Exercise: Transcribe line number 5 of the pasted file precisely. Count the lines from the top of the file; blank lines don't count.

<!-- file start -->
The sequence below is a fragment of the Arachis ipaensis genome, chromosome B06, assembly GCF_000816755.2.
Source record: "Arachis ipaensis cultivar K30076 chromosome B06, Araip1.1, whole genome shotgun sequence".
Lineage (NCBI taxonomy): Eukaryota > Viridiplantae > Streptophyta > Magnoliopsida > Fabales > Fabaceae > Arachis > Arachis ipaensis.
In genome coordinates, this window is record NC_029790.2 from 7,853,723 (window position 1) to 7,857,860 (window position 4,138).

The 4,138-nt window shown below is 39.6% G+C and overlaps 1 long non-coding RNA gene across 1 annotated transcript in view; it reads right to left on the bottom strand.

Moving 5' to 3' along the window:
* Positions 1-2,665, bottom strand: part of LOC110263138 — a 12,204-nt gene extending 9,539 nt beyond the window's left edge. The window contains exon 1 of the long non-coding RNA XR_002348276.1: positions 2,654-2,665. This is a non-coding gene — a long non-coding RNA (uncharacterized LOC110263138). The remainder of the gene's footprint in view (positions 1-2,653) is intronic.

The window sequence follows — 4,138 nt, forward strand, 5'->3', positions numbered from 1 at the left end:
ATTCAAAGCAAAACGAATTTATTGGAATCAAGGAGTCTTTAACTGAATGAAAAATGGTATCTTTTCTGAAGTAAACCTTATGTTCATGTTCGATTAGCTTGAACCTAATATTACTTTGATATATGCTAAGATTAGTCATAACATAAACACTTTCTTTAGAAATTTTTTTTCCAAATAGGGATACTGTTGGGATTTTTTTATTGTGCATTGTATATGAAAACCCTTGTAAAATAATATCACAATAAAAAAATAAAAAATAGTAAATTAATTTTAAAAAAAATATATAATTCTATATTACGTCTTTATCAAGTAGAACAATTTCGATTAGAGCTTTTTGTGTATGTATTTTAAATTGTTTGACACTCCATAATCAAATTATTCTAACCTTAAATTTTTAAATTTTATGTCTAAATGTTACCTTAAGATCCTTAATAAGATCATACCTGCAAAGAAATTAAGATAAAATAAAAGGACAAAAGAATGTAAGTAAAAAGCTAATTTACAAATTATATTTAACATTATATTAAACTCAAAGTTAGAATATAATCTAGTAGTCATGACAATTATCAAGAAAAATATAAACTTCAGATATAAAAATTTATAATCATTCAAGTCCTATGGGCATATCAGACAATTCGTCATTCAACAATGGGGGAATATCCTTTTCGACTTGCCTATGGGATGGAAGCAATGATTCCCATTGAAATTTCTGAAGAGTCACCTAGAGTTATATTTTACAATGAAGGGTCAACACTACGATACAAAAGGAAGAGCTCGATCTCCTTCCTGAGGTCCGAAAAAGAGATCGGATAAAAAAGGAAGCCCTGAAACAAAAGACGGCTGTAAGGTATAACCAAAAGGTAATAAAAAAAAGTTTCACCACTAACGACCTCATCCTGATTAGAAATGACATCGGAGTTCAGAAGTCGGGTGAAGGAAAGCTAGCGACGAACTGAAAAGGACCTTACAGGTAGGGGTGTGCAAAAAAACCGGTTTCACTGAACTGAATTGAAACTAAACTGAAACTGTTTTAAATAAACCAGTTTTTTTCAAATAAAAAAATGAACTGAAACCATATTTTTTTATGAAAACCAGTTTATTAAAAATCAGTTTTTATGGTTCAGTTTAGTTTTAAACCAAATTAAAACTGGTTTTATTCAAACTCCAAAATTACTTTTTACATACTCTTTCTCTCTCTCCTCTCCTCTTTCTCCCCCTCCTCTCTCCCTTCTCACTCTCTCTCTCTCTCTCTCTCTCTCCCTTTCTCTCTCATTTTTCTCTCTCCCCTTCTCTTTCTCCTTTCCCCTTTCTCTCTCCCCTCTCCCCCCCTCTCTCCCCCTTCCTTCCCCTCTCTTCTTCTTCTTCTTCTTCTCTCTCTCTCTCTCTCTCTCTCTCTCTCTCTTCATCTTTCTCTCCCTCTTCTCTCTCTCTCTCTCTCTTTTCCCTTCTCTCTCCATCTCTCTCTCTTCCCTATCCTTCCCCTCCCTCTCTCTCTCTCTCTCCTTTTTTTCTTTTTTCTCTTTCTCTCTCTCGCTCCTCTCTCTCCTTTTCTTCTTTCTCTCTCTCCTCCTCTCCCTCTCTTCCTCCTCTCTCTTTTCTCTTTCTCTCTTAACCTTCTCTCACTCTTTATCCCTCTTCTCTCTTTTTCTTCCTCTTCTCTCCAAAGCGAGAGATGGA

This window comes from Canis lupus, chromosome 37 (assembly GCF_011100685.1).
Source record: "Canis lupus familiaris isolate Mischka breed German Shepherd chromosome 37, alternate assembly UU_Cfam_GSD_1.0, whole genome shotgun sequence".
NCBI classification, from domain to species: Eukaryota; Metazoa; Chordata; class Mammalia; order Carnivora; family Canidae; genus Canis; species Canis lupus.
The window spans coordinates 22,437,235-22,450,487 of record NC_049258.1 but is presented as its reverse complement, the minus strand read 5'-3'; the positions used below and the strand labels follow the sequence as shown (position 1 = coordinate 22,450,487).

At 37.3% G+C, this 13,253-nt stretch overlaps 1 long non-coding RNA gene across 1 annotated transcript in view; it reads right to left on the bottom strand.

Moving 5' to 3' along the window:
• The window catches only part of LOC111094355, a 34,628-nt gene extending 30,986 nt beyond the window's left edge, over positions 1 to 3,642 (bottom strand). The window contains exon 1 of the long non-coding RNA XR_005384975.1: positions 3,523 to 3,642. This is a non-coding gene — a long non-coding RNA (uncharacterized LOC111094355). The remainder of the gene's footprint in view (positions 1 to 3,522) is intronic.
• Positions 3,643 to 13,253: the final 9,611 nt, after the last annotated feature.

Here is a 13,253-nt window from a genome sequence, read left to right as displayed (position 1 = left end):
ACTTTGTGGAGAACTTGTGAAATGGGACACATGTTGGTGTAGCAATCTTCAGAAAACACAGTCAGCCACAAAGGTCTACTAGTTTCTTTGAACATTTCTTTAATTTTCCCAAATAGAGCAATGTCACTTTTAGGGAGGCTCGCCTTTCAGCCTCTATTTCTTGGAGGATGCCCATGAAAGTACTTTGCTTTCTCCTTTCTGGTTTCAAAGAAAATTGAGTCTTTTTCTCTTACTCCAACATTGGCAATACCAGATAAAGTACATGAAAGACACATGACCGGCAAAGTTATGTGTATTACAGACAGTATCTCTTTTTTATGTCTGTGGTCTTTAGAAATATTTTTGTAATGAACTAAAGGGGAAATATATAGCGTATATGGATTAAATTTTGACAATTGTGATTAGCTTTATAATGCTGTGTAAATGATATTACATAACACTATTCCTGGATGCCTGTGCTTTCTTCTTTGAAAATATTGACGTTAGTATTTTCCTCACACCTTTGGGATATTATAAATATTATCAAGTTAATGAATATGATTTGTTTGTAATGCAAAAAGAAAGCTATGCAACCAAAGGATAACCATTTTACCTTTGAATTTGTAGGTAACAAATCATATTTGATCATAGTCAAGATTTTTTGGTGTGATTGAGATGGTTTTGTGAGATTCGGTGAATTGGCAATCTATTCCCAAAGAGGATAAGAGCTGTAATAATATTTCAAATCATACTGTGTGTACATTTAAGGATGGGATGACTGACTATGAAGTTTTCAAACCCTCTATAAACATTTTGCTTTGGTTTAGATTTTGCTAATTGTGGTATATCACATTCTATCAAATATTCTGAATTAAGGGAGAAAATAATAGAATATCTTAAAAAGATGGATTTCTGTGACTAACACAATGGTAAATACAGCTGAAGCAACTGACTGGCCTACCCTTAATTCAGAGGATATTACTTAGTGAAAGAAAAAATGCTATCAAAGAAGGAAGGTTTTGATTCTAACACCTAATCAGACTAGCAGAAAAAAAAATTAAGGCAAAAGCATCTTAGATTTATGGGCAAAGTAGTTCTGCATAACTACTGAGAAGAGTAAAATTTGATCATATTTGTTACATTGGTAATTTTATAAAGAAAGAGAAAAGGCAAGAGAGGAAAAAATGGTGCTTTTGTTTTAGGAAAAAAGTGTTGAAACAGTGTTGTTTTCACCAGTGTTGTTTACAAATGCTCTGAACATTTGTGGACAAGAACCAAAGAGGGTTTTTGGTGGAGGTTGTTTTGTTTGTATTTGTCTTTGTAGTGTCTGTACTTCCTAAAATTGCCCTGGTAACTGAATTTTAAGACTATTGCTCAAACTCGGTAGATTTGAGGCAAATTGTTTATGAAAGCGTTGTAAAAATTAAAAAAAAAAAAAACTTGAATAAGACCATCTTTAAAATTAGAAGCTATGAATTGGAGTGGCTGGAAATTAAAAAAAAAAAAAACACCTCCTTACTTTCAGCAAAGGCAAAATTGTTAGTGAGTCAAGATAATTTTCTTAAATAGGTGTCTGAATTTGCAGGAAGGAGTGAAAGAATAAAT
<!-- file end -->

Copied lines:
The 4,138-nt window shown below is 39.6% G+C and overlaps 1 long non-coding RNA gene across 1 annotated transcript in view; it reads right to left on the bottom strand.